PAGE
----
Financial Independence and Legit Side Money Ideas For Techies and Geeks

Legit Side Money Ideas for Techies and Geeks

App Icon Apple Books
Dive into a comprehensive AWS CCP CLF-C02 Certification guide, masterfully weaving insights from Tutorials Dojo, Adrian Cantrill, Stephane Maarek, and AWS Skills Builder into one unified resource.

AI Dashboard is available on the Web, Apple, Google, and Microsoft, PRO version

Financial Independence and Legit Side Money Ideas For Techies and Geeks

Programmers, developers, software engineers, and other tech-savvy geeks are often some of the most financially independent people out there. That’s because they often have the skills to turn their side hustles into legit businesses that can generate significant income. In fact, many of the most successful tech entrepreneurs got their start by developing apps and selling them on popular app stores.

Financial Independence and Legit Side Money Ideas For Techies and Geeks

But you don’t need to be a whiz kid to make good money from your technical skills. Even if you’re not interested in starting your own company, there are plenty of opportunities to freelance or consult on projects that can pay well. And with the global economy increasingly reliant on technology, those skills are in high demand. So if you’re looking to boost your income, consider using your geeky talents to earn some extra cash. Who knows, you might just find yourself becoming a millionaire in the process.

This blog is about Clever Questions, Answers, Posts, discussions, links about:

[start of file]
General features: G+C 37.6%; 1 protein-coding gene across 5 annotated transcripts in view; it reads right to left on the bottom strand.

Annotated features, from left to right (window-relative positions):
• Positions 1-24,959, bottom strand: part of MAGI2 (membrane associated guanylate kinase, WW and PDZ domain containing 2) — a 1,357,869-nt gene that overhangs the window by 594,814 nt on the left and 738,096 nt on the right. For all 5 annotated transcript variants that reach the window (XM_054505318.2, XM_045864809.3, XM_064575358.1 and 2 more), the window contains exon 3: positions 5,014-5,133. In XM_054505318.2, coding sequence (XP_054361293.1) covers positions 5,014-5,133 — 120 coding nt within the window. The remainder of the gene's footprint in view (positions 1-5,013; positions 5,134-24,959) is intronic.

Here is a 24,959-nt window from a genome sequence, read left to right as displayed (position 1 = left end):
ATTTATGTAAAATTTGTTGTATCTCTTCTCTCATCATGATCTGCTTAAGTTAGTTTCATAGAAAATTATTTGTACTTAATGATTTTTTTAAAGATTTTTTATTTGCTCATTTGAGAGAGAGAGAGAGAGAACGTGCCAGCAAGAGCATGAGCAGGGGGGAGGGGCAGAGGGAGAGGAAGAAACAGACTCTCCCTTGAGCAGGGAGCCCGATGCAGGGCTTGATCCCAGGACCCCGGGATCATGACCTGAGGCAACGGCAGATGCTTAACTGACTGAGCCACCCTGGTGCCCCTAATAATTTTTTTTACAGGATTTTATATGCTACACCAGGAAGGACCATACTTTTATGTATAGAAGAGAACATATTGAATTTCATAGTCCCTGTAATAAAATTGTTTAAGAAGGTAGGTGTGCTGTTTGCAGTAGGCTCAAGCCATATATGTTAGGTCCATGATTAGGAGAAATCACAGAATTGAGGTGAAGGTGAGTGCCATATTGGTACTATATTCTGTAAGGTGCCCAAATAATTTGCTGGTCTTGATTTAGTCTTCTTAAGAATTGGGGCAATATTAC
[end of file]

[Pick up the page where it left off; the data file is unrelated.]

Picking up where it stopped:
If you’re a programmer, developer, software engineer, geek, or computer scientist, then you know that financial independence is important. After all, who wants to be tied down to a job they hate just because they need the money? The good news is that there are plenty of legitimate side money ideas out there for techies and geeks. Here are just a few:

  1. Programmers can make money by developing new apps and selling them on app stores like Apple’s App Store or Google Play.
  2. Developers can create websites or online courses teaching others how to code or use specific software programs.
  3. Software engineers can offer consulting services to companies who need help designing or improving their systems.
  4. Geeks can start a blog about their favorite topic (technology, science fiction, gaming, etc.) and make money through advertising or affiliate sales.
  5. Computer scientists can develop new algorithms or sell their existing ones to companies willing to pay for them.

So if you’re looking for ways to make some extra cash on the side, don’t despair – there are plenty of options out there for you. Do some research and see which one might be the best fit for your skills and interests. With a little effort, you could be well on your way to financial independence in no time!

Making money isn’t that big of a deal especially if a person is determined, The primary cause of poverty is ignorance and nothing else.

It stars with a burning desire to learn and your willingness to practice all you’ve learned and make the mistakes needed in other to get the a greater height, “that is how financial progression is achieved and sustained.”